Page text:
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The 1992 Constitution imposes both rights and obligations, particularly under Articles 2 and 3, on every Ghanaian citizen to ensure that the constitutional order established by the Constitution is not threatened or by an unlawful means abrogated. When incremental breaches of the 1992 Constitution are left to go unchallenged by citizens under Article 2 the constitutional order is endangered with eventual abrogation by any of the activities in Article 3 thereof. The people of Ghana had trusted me in positions throughout my public service career that made it imperative that I initiated action to defend the public’s constitutional interest in the above two cases. I have no doubt whatsoever that the principles involved in this case touch every Ghanaian who wishes the constitutional and democratic order brought into being by the 1992 Constitution everlasting life. I see the suits as a collective endeavour of We the People to preserve through the instrumentality of the Constitution a say in how the consolidated fund is disbursed by those we have all elected for fixed periods to govern us. It is for the foregoing reasons that I have held back since the judgments in the two cases from granting personal interviews or making any personal comments on the cases except to correct blatant falsehoods.


I have read the two judgments delivered by the Supreme Court very carefully, with other Ghanaians of like thinking, and come to the conclusion that some aspects of the two judgments contain exceptional circumstances that have resulted in, what we perceive may constitute, miscarriage of justice. Accordingly, on 12th July 2013, and 19th July 2013 I filed applications for review in the Supreme Court praying for a review of those aspects of the two judgments respectively. 26th July 2013 was fixed for the hearing of the application in the 14th June 2013 judgment, and 15th October 2013 for the 21st June 2013 judgment. I am, however, informed that both applications may come for hearing on 15th October 2013 even though I am yet to receive a formal hearing notice of the change of date in respect of the 26th July 2013 date.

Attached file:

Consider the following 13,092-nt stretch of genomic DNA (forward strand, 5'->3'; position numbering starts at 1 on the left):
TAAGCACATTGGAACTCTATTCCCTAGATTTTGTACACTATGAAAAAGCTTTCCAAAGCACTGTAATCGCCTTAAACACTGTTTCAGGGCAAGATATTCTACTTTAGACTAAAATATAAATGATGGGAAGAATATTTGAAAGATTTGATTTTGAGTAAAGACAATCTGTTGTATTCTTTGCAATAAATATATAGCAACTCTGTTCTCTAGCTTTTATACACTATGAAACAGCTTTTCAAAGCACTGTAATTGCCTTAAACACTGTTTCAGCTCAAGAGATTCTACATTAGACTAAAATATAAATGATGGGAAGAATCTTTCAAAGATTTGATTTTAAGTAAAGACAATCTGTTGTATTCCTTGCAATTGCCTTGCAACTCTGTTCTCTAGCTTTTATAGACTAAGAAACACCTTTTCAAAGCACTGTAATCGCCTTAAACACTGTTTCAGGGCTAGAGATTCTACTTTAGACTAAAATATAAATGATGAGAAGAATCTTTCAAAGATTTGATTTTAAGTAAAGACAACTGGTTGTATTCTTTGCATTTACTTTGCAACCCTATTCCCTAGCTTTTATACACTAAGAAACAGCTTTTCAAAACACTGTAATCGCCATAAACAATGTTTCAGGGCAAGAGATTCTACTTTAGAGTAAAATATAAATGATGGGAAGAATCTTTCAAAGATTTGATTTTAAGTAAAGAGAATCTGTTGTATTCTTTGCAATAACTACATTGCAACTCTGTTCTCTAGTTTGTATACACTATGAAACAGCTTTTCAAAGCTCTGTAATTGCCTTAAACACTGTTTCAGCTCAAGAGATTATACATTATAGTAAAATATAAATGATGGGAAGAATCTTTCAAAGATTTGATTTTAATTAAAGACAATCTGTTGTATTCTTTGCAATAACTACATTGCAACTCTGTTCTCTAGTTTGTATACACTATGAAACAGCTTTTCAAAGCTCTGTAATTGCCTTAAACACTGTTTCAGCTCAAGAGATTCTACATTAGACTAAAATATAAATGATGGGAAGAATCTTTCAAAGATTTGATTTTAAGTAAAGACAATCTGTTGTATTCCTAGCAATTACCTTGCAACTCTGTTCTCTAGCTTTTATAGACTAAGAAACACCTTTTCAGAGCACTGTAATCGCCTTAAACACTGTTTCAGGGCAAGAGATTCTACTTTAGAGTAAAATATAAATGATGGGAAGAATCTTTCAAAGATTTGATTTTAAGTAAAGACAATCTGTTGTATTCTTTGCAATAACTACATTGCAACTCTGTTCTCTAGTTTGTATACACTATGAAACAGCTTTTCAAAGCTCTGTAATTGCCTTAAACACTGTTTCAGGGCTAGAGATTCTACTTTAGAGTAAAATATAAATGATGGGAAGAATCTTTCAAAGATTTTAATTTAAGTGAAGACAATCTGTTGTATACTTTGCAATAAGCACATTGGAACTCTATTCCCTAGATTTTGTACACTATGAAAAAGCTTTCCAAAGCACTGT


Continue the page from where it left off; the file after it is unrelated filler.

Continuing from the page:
I do not like arguing cases that are in Court in the public domain as the Courts are the proper places to present one’s case. That explains my silence on the earlier application of the review which was filed on 12th July 2013. I have, however, read on Modern Ghana News of Friday, 19th July 2013 a story attributed to the Daily Graphic which states in relation to the adjournment of the Woyome case in the Commercial Division of the High Court in Accra that: “Yesterday’s sitting was held in camera and both parties to the suit were tight lipped over proceedings after the sitting”. In view of the fact that I filed an application for review which affects that case on 12th July 2013 in the public interest, I feel that I owe the people of Ghana a duty to make public the fact of the pendency of the two review applications.


Review applications offer a very narrow window for applicants who sincerely believe there are some exceptional circumstances resulting in miscarriage of justice to approach the Court to consider the application. It is not an opportunity for an appeal or for one to re-argue his case. In view of the fact that I was the only plaintiff in the case, I have after deep consideration and consultation decided that I put those exceptional circumstances resulting in a miscarriage of justice in the two cases before the Supreme Court for consideration. The Supreme Court should be allowed to decide whether or not my perceptions of those exceptional circumstances resulting in a miscarriage of justice fall within the criteria for granting such applications or not.


Martin A. B. K. Amidu 21/07/13

Source: XYZ